With the demographic shift in Canada--the "greying" of its population--arthritis is a growing health concern. A leading cause of long-term disability in Canada, arthritis and other musculoskeletal diseases result in $17.8 billion in lost productivity annually.1 Currently, four million Canadians are affected by arthritis, and the number of people afflicted is expected to double in the next 20 years.2 Already, 33% of Canada's seniors have osteoarthritis,2 the most common form of arthritis in older adults.

Effective osteoarthritis care requires a spectrum of approaches on the biopsychosocial model including: advice on carrying out daily activities (coping with fatigue, protecting joints, using orthotics); controlling pain through approaches such as relaxation therapy, massage therapy, hydrotherapy or acupuncture; using walking/assistive devices; and learning more about arthritis from organizations or websites. Self-help groups are a particularly valuable resource for arthritis patients.

Many patients ask about alternative remedies such as glucosamine or chondroitin, which have shown some effectiveness in studies. A full discussion of complementary therapies for arthritis is presented on the Arthritis Society website at www.arthritis.ca.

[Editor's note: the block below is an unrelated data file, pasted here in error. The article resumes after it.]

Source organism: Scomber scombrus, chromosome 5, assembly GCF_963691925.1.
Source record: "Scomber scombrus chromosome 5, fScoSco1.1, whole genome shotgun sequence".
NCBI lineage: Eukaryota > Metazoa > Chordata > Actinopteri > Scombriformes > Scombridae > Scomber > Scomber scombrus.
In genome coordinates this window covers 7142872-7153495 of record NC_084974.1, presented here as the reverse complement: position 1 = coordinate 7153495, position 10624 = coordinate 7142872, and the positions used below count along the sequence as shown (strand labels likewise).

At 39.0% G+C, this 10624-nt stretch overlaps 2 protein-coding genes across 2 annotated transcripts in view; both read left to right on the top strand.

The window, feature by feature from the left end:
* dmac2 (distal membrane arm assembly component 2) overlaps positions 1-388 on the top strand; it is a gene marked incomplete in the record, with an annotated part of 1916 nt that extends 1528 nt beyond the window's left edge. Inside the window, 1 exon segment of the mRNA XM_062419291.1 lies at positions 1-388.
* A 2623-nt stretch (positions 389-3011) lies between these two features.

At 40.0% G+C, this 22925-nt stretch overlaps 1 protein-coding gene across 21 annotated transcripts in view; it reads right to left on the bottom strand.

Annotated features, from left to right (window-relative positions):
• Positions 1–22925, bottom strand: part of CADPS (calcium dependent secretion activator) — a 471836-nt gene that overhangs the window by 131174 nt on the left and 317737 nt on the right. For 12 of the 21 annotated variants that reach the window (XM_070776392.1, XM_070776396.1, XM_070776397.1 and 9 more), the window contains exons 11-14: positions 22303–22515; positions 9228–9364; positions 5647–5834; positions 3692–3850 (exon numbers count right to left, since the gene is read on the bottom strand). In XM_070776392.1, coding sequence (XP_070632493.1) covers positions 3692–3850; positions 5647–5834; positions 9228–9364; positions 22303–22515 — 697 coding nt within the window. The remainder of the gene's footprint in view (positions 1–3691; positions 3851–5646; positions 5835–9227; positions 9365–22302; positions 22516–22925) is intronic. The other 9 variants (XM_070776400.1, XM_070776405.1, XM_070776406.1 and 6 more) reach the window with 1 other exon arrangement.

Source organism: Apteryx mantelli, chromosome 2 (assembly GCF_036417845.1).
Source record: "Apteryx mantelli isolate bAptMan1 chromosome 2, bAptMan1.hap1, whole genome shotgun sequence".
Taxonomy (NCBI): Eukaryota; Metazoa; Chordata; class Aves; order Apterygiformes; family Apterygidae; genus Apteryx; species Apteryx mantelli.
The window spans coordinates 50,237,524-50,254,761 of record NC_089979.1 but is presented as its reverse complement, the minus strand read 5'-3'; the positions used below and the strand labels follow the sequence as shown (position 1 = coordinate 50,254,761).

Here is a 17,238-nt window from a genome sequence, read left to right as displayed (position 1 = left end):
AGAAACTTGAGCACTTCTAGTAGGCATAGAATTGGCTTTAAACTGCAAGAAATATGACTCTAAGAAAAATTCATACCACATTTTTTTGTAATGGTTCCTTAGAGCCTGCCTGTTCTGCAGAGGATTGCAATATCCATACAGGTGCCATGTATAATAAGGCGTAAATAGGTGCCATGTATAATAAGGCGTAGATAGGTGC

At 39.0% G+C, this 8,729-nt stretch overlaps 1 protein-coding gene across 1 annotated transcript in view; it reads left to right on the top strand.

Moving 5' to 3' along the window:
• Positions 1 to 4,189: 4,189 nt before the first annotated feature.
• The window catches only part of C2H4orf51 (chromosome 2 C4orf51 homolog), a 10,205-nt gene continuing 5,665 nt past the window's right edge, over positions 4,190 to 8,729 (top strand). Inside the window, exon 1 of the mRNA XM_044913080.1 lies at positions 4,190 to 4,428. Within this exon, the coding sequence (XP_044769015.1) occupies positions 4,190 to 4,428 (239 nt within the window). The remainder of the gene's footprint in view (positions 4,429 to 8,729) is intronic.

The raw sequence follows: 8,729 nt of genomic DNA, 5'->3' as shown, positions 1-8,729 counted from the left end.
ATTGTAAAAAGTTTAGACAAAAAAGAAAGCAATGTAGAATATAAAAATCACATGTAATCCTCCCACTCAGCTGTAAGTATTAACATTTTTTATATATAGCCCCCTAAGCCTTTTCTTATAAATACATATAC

Medication remains the mainstay for controlling arthritis pain of all types.

Cholinesterase Inhibitors in the Treatment of Vascular Dementia

Cholinesterase Inhibitors in the Treatment of Vascular Dementia

Teaser: 

Chris MacKnight, MD, MSc, FRCPC, Division of Geriatric Medicine, Dalhousie University, Halifax, NS.

Introduction
Vascular dementia is common, and currently there is no accepted therapy aimed at the cognitive symptoms. Prevention of further strokes is, of course, well established.1 Evidence is accumulating that the cholinesterase inhibitors, proven therapy in Alzheimer disease (AD), may also be of use in vascular dementia (VaD). This paper will summarize that evidence.

Epidemiology of Vascular Dementia
Vascular dementia can be diagnosed when there is a high degree of suspicion that cognitive impairment and stroke are related. Various criteria exist, which unfortunately do not overlap to any great extent, but all share several features.2 These include: the presence of stroke, either clinical or found on neuroimaging; the presence of focal neurologic signs, such as asymmetric power or a positive Babinski response; and a characteristic course, with a sudden onset or stepwise progression. For the highest degree of confidence in the diagnosis, a temporal relationship between the stroke and the dementia is required.